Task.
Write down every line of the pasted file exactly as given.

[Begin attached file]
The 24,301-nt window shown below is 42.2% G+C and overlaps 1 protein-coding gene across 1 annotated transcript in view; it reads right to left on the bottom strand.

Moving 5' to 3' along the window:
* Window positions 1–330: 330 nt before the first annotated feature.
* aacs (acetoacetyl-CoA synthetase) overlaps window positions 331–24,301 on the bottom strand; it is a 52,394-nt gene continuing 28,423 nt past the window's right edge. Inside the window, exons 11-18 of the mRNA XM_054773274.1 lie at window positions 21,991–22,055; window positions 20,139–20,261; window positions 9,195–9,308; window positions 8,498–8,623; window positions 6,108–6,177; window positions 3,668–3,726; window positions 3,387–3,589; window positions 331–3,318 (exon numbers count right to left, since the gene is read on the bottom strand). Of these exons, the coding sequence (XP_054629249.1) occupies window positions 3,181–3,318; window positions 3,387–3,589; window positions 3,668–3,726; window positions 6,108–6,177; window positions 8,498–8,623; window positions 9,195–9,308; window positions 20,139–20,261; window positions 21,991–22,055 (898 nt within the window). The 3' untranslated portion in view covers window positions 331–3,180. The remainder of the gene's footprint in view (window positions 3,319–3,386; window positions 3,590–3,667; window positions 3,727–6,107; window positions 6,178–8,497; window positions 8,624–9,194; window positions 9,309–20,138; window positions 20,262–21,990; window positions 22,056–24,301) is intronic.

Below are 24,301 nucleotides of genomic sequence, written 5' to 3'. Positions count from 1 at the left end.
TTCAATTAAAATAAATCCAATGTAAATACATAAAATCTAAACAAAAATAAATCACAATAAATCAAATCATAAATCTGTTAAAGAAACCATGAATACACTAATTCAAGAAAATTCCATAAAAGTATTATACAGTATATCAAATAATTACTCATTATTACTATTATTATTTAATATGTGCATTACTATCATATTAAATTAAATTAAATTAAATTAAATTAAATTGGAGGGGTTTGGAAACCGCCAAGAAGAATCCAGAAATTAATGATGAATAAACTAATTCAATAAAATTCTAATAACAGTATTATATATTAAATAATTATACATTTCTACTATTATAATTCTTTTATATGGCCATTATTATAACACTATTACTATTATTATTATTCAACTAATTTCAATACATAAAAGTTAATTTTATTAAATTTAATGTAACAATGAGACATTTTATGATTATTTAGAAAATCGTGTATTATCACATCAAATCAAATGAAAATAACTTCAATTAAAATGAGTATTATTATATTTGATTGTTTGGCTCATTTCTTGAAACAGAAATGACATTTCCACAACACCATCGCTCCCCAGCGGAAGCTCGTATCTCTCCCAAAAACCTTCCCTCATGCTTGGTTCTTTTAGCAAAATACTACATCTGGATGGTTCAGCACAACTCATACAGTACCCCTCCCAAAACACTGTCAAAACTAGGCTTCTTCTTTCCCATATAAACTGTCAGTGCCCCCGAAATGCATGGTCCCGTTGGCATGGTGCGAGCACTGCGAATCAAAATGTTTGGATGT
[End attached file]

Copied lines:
The 24,301-nt window shown below is 42.2% G+C and overlaps 1 protein-coding gene across 1 annotated transcript in view; it reads right to left on the bottom strand.

Moving 5' to 3' along the window:
* Window positions 1–330: 330 nt before the first annotated feature.
* aacs (acetoacetyl-CoA synthetase) overlaps window positions 331–24,301 on the bottom strand; it is a 52,394-nt gene continuing 28,423 nt past the window's right edge. Inside the window, exons 11-18 of the mRNA XM_054773274.1 lie at window positions 21,991–22,055; window positions 20,139–20,261; window positions 9,195–9,308; window positions 8,498–8,623; window positions 6,108–6,177; window positions 3,668–3,726; window positions 3,387–3,589; window positions 331–3,318 (exon numbers count right to left, since the gene is read on the bottom strand). Of these exons, the coding sequence (XP_054629249.1) occupies window positions 3,181–3,318; window positions 3,387–3,589; window positions 3,668–3,726; window positions 6,108–6,177; window positions 8,498–8,623; window positions 9,195–9,308; window positions 20,139–20,261; window positions 21,991–22,055 (898 nt within the window). The 3' untranslated portion in view covers window positions 331–3,180. The remainder of the gene's footprint in view (window positions 3,319–3,386; window positions 3,590–3,667; window positions 3,727–6,107; window positions 6,178–8,497; window positions 8,624–9,194; window positions 9,309–20,138; window positions 20,262–21,990; window positions 22,056–24,301) is intronic.

Below are 24,301 nucleotides of genomic sequence, written 5' to 3'. Positions count from 1 at the left end.
TTCAATTAAAATAAATCCAATGTAAATACATAAAATCTAAACAAAAATAAATCACAATAAATCAAATCATAAATCTGTTAAAGAAACCATGAATACACTAATTCAAGAAAATTCCATAAAAGTATTATACAGTATATCAAATAATTACTCATTATTACTATTATTATTTAATATGTGCATTACTATCATATTAAATTAAATTAAATTAAATTAAATTAAATTGGAGGGGTTTGGAAACCGCCAAGAAGAATCCAGAAATTAATGATGAATAAACTAATTCAATAAAATTCTAATAACAGTATTATATATTAAATAATTATACATTTCTACTATTATAATTCTTTTATATGGCCATTATTATAACACTATTACTATTATTATTATTCAACTAATTTCAATACATAAAAGTTAATTTTATTAAATTTAATGTAACAATGAGACATTTTATGATTATTTAGAAAATCGTGTATTATCACATCAAATCAAATGAAAATAACTTCAATTAAAATGAGTATTATTATATTTGATTGTTTGGCTCATTTCTTGAAACAGAAATGACATTTCCACAACACCATCGCTCCCCAGCGGAAGCTCGTATCTCTCCCAAAAACCTTCCCTCATGCTTGGTTCTTTTAGCAAAATACTACATCTGGATGGTTCAGCACAACTCATACAGTACCCCTCCCAAAACACTGTCAAAACTAGGCTTCTTCTTTCCCATATAAACTGTCAGTGCCCCCGAAATGCATGGTCCCGTTGGCATGGTGCGAGCACTGCGAATCAAAATGTTTGGATGT